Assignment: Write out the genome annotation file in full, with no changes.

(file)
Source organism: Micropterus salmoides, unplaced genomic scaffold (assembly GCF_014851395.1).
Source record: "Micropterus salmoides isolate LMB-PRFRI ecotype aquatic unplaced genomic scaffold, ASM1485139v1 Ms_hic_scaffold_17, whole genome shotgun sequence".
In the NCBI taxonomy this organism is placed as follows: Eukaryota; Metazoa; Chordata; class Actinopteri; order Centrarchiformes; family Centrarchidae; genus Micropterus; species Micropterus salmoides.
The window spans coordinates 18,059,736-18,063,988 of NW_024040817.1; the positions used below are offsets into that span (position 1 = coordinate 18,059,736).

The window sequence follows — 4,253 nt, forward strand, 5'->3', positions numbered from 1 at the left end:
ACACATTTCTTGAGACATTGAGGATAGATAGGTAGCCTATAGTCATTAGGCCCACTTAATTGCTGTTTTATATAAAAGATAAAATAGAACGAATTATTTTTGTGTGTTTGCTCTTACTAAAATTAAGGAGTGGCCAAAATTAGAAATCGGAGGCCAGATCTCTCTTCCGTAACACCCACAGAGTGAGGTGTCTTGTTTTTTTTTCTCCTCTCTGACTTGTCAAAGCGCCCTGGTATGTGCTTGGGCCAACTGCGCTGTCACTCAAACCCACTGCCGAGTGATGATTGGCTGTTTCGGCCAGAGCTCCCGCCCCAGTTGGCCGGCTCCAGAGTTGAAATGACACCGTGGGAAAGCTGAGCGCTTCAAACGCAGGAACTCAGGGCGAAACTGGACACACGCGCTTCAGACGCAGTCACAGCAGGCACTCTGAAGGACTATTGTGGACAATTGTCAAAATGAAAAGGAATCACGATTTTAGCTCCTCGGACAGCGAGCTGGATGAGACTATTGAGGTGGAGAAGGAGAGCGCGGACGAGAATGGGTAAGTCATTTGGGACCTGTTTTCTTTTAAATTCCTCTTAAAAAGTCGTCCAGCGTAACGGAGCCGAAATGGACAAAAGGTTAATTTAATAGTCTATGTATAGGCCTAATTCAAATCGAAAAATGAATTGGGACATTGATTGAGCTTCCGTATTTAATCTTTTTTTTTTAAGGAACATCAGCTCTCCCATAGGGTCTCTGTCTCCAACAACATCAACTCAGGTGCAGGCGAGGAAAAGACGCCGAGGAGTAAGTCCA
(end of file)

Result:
Source organism: Micropterus salmoides, unplaced genomic scaffold (assembly GCF_014851395.1).
Source record: "Micropterus salmoides isolate LMB-PRFRI ecotype aquatic unplaced genomic scaffold, ASM1485139v1 Ms_hic_scaffold_17, whole genome shotgun sequence".
In the NCBI taxonomy this organism is placed as follows: Eukaryota; Metazoa; Chordata; class Actinopteri; order Centrarchiformes; family Centrarchidae; genus Micropterus; species Micropterus salmoides.
The window spans coordinates 18,059,736-18,063,988 of NW_024040817.1; the positions used below are offsets into that span (position 1 = coordinate 18,059,736).

The window sequence follows — 4,253 nt, forward strand, 5'->3', positions numbered from 1 at the left end:
ACACATTTCTTGAGACATTGAGGATAGATAGGTAGCCTATAGTCATTAGGCCCACTTAATTGCTGTTTTATATAAAAGATAAAATAGAACGAATTATTTTTGTGTGTTTGCTCTTACTAAAATTAAGGAGTGGCCAAAATTAGAAATCGGAGGCCAGATCTCTCTTCCGTAACACCCACAGAGTGAGGTGTCTTGTTTTTTTTTCTCCTCTCTGACTTGTCAAAGCGCCCTGGTATGTGCTTGGGCCAACTGCGCTGTCACTCAAACCCACTGCCGAGTGATGATTGGCTGTTTCGGCCAGAGCTCCCGCCCCAGTTGGCCGGCTCCAGAGTTGAAATGACACCGTGGGAAAGCTGAGCGCTTCAAACGCAGGAACTCAGGGCGAAACTGGACACACGCGCTTCAGACGCAGTCACAGCAGGCACTCTGAAGGACTATTGTGGACAATTGTCAAAATGAAAAGGAATCACGATTTTAGCTCCTCGGACAGCGAGCTGGATGAGACTATTGAGGTGGAGAAGGAGAGCGCGGACGAGAATGGGTAAGTCATTTGGGACCTGTTTTCTTTTAAATTCCTCTTAAAAAGTCGTCCAGCGTAACGGAGCCGAAATGGACAAAAGGTTAATTTAATAGTCTATGTATAGGCCTAATTCAAATCGAAAAATGAATTGGGACATTGATTGAGCTTCCGTATTTAATCTTTTTTTTTTAAGGAACATCAGCTCTCCCATAGGGTCTCTGTCTCCAACAACATCAACTCAGGTGCAGGCGAGGAAAAGACGCCGAGGAGTAAGTCCA